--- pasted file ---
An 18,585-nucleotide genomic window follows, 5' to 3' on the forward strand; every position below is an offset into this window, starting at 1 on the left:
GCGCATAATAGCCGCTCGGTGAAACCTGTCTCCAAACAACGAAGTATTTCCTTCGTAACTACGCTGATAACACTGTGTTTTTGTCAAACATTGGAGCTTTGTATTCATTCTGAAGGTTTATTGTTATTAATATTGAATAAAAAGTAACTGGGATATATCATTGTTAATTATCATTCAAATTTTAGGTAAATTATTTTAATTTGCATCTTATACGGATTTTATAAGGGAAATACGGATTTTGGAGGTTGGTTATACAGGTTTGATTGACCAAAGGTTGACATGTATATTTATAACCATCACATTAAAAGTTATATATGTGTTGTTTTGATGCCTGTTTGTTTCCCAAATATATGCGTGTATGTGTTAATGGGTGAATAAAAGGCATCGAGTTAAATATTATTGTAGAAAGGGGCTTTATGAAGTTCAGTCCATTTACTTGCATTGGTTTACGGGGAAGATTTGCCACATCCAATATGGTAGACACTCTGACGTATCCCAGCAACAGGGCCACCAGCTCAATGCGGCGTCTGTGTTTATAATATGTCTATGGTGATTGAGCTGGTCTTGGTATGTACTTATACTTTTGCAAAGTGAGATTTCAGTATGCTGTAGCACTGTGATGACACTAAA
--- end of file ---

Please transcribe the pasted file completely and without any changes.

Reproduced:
An 18,585-nucleotide genomic window follows, 5' to 3' on the forward strand; every position below is an offset into this window, starting at 1 on the left:
GCGCATAATAGCCGCTCGGTGAAACCTGTCTCCAAACAACGAAGTATTTCCTTCGTAACTACGCTGATAACACTGTGTTTTTGTCAAACATTGGAGCTTTGTATTCATTCTGAAGGTTTATTGTTATTAATATTGAATAAAAAGTAACTGGGATATATCATTGTTAATTATCATTCAAATTTTAGGTAAATTATTTTAATTTGCATCTTATACGGATTTTATAAGGGAAATACGGATTTTGGAGGTTGGTTATACAGGTTTGATTGACCAAAGGTTGACATGTATATTTATAACCATCACATTAAAAGTTATATATGTGTTGTTTTGATGCCTGTTTGTTTCCCAAATATATGCGTGTATGTGTTAATGGGTGAATAAAAGGCATCGAGTTAAATATTATTGTAGAAAGGGGCTTTATGAAGTTCAGTCCATTTACTTGCATTGGTTTACGGGGAAGATTTGCCACATCCAATATGGTAGACACTCTGACGTATCCCAGCAACAGGGCCACCAGCTCAATGCGGCGTCTGTGTTTATAATATGTCTATGGTGATTGAGCTGGTCTTGGTATGTACTTATACTTTTGCAAAGTGAGATTTCAGTATGCTGTAGCACTGTGATGACACTAAA